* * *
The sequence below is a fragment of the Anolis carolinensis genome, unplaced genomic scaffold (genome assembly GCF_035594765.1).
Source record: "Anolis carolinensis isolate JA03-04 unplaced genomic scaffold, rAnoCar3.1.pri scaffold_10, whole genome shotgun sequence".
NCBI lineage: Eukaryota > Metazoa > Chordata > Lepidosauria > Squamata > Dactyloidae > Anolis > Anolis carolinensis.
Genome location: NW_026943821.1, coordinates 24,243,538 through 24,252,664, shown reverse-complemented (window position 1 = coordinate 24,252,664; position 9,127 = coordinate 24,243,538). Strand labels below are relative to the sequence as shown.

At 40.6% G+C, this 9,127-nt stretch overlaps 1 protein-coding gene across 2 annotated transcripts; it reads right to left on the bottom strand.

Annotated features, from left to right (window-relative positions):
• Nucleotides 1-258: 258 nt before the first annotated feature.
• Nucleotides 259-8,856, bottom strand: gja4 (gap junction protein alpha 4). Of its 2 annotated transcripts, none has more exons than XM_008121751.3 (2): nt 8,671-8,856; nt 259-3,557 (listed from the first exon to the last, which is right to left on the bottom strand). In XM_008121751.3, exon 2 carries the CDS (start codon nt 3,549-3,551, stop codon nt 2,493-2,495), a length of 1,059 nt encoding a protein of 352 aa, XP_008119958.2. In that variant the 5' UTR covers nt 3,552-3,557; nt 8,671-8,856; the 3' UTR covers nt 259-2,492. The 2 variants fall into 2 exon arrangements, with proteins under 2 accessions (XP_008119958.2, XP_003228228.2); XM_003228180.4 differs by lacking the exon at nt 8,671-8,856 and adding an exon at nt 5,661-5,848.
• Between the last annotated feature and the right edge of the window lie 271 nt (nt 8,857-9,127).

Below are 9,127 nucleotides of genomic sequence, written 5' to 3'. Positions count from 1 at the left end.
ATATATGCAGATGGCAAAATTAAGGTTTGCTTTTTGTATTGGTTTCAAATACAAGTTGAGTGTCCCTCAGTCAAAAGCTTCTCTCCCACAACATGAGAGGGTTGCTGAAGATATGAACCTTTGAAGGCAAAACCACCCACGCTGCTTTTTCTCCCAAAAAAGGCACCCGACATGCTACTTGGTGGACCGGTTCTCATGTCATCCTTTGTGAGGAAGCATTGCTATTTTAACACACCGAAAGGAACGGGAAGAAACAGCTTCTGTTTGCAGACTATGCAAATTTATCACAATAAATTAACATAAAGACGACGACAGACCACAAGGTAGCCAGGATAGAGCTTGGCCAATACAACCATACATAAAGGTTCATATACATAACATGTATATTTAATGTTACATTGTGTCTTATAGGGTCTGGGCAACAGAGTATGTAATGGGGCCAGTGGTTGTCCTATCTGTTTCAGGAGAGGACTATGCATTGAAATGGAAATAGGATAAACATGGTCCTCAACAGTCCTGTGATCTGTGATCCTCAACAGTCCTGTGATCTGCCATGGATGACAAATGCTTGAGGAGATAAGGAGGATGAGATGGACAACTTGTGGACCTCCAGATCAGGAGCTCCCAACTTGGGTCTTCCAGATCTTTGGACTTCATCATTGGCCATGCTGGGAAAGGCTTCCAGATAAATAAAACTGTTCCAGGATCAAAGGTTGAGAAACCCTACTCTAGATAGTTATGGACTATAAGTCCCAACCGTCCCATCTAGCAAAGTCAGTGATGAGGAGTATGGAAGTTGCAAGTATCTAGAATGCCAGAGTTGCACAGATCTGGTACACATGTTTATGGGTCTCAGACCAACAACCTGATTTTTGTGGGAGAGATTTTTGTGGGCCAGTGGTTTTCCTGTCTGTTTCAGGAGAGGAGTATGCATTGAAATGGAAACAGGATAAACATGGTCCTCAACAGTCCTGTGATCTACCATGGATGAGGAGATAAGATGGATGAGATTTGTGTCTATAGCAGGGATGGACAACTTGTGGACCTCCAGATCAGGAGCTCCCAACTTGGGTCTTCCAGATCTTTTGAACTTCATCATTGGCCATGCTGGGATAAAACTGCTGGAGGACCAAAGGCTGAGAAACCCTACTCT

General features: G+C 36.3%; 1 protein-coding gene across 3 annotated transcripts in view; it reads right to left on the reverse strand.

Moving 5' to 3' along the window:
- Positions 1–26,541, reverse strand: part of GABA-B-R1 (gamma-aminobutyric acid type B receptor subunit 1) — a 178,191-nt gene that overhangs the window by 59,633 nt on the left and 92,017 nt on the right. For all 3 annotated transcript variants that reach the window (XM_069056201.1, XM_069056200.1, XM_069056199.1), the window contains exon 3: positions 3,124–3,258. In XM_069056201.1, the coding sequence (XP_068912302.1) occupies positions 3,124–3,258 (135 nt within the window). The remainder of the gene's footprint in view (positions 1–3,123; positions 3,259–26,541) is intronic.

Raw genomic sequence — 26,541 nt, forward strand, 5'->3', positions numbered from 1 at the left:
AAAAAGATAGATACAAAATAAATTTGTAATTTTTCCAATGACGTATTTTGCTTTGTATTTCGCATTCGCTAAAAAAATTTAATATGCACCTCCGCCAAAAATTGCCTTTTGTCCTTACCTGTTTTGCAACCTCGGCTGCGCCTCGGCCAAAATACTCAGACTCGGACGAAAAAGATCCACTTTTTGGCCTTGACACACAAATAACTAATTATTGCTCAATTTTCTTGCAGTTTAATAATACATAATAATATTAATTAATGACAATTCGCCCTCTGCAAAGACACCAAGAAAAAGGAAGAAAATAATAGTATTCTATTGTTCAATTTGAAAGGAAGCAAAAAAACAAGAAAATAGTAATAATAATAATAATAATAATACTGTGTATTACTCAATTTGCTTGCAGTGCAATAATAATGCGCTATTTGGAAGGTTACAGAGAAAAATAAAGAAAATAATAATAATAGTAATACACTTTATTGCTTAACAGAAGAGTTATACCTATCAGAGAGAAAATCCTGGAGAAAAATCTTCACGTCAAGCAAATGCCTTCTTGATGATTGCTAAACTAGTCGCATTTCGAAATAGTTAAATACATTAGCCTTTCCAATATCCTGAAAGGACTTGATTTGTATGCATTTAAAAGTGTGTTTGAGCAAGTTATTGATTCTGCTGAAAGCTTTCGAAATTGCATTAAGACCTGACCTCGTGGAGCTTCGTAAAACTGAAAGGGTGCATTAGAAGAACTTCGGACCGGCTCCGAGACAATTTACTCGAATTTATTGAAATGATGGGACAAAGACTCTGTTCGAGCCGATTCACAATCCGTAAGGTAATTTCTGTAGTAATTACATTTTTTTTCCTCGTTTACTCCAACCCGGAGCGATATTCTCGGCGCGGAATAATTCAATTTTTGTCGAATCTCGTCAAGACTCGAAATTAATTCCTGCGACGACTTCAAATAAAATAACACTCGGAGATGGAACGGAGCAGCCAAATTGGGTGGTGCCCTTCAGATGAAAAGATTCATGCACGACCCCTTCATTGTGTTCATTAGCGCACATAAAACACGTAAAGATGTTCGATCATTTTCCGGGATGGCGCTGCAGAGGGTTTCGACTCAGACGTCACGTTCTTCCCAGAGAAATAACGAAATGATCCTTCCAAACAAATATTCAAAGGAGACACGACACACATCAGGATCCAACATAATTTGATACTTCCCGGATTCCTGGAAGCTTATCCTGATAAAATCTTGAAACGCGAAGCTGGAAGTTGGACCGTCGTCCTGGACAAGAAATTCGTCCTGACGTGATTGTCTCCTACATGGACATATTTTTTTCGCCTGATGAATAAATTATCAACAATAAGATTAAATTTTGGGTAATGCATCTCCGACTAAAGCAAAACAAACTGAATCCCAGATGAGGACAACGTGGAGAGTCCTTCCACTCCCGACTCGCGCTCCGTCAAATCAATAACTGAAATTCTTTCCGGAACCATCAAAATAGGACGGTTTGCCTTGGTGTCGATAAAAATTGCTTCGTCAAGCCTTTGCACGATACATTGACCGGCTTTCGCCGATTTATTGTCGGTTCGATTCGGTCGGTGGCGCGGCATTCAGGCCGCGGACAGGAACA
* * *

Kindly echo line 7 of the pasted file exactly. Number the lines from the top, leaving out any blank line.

• Nucleotides 1-258: 258 nt before the first annotated feature.